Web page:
• African Americans;
  • cardiovascular diseases;
  • diabetes;
  • genetics;
  • families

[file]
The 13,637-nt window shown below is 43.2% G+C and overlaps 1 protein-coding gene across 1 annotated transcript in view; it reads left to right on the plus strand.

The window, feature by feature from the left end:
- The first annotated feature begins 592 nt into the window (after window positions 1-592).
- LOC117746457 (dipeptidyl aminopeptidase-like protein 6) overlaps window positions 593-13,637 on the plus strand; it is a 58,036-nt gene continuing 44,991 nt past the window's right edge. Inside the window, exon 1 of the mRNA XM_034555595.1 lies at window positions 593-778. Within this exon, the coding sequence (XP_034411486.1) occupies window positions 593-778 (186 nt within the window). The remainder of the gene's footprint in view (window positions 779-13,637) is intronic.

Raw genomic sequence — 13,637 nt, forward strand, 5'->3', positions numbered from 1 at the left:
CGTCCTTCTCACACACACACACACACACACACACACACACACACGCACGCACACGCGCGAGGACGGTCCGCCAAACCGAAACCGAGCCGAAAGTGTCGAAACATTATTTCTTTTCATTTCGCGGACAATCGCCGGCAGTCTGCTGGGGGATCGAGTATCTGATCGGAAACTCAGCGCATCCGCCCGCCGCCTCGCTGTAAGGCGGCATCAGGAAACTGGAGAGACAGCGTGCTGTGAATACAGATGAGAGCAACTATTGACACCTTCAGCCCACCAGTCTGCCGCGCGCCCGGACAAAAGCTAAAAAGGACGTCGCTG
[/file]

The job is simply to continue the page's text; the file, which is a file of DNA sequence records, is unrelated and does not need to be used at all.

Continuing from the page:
Familial aggregation of cardiovascular diseases and diabetes has been consistently demonstrated. However, virtually all of the evidence on the familial patterns of these diseases has come from white population samples. This study evaluates the level of familial excess risk among first degree relatives of 232 African-American pedigrees which included 1,420 individuals recruited from the Chicago, IL, area. Excess disease risk was observed among relatives (parents and offsprings) of affected probands compared to relatives of unaffected probands for coronary heart disease (odds ratio [OR] = 5.30; 95% confidence interval [CI] = 2.51–11.23); hypertension (OR = 1.98; CI = 1.41–2.80); stroke (OR = 3.24; CI = 1.08–9.70); and diabetes (OR = 2.95; CI = 1.55–5.62). The results of this study clearly show that coronary heart disease, hypertension, stroke, and diabetes aggregate in some African-American families and not others. Unaffected relatives of persons suffering from these diseases should be encouraged to have their blood pressure, lipid, and blood glucose levels measured at frequent intervals. These recommendations are particularly urgent in African-American communities because of the disproportionately high morbidity and mortality experienced from cardiovascular diseases and diabetes. © 1994 Wiley-Liss, Inc.